EBE then goes and ups the ante considerably with a taut UFO thriller that sees the show explore who was, effectively, the show’s third regular character at this stage, Jerry Hardin’s mysterious informant Deep Throat. Up until now, with the exception of Fallen Angel which hinted at the possible motivations of the character, Mulder’s informant has been used in a exposition role, basically coming into episodes with an element of government conspiracy to it and furthering it along by giving Mulder information related to the case.

It seems as if EBE might be using that plot staple again, but then Morgan and Wong’s masterful teleplay throws a real spanner in the works when it’s revealed that the character is in fact lying to Mulder and has divulged information in the shape of a photograph on an alleged UFO encounter that is in fact false.

Aside from being a very cinematic mystery that sees the episode set mostly on the roads of America as Mulder and Scully chase own a truck that may in fact house an alien being from a UFO crash in Iraq as shown in the teaser, it also showcases Morgan and Wong’s amazing ability to use character development and legitimately brilliant character interaction in their writing.

As always they write Mulder and Scully in beautifully crafted ways with many of David and Gillian’s scenes in the episode being, as always with them, brilliant, honest and real, (I just LOVE that moment where Scully tells Mulder how much she admires his passion and uses the line “The Truth is Out There” in her little speech) but that they also give Duchovny and Hardin incredibly rich and rewarding scenes is the icing on the cake.

The scene at the aquarium where Deep Throat uses an analogy about sharks has quietly become one of the show’s best, whilst Hardin himself, a veteran actor who has appeared in too many credits to list, but who I always remember outside of The X-Files from the Tom Cruise thriller The Firm, seems to be relishing the opportunity the episode is giving him to show layers to the character that are outside the usual “Basil Exposition” scenes the show usually would have him partake in.

It all climaxes not with a shoot out or car chase, although there is a great foot chase through an army base, but with an incredible complex dialogue-driven scene where Deep Throat divulges the reasons for his turning to Mulder and being his source of information which is downright sensational. Hardin’s portrayal hints at previously unseen layers to the character and even though it’s potentially more information about who he is and where he comes from and why he is doing what he is doing, it serves to make him even more mysterious. That the episode does this without being frustrating is down to the great combination of writing, acting and directing.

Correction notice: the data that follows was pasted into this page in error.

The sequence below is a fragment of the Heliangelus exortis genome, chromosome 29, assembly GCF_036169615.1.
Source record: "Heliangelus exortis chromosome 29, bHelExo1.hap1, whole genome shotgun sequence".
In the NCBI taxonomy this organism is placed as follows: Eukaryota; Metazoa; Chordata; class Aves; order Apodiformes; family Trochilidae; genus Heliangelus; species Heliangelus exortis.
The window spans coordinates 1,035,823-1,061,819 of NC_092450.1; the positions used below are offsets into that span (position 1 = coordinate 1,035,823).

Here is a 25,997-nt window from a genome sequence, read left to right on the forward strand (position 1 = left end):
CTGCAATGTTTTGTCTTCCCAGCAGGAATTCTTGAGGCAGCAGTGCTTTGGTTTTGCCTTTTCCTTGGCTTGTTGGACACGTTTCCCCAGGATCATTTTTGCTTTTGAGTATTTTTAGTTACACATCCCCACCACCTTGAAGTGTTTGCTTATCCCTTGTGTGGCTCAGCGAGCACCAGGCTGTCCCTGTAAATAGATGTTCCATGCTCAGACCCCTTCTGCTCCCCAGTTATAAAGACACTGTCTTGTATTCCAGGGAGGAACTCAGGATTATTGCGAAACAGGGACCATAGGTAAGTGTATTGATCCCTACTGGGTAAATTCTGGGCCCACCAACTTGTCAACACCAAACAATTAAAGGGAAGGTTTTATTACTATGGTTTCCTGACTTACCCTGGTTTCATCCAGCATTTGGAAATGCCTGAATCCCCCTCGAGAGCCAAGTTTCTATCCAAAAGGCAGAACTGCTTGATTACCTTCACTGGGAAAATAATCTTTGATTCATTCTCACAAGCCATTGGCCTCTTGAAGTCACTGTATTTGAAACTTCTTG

Amazingly the episode was directed by William A Graham whose previous credit on the show was for the dog’s dinner Space, but here he seems to relish getting a chance to run with a really great script that has scope, scale and brilliant plotting and character. Plus, while Space was an expensive episode that looked cheap, EBE, with its ongoing chase of a haulage truck and numerous scenes set on the road, looks like a feature film.

It also introduces us to the wonderful trio that are The Lone Gunmen. Legends all of them, their first scene is a hoot and who was to know that when this first premiered, this charming, humorous trio would steal our hearts and never give them back.

Let's take this moment to say hello to Bruce Harwood, Dean Hanglund and Tom Braidwood.

Let’s take this moment to say hello to Bruce Harwood, Dean Haglund and Tom Braidwood.

 

 

Possibly the geekiest man in all of Ireland, I have consumed too many television shows, movies, books and comics to know the difference any more between being geeky and not geeky. Very proud of my geekdom, it brought me together with my one true love, and if that’s not a great reason to be geeky, I don’t know what is. Could also beat anybody in an X Files trivia contest. True scientific fact.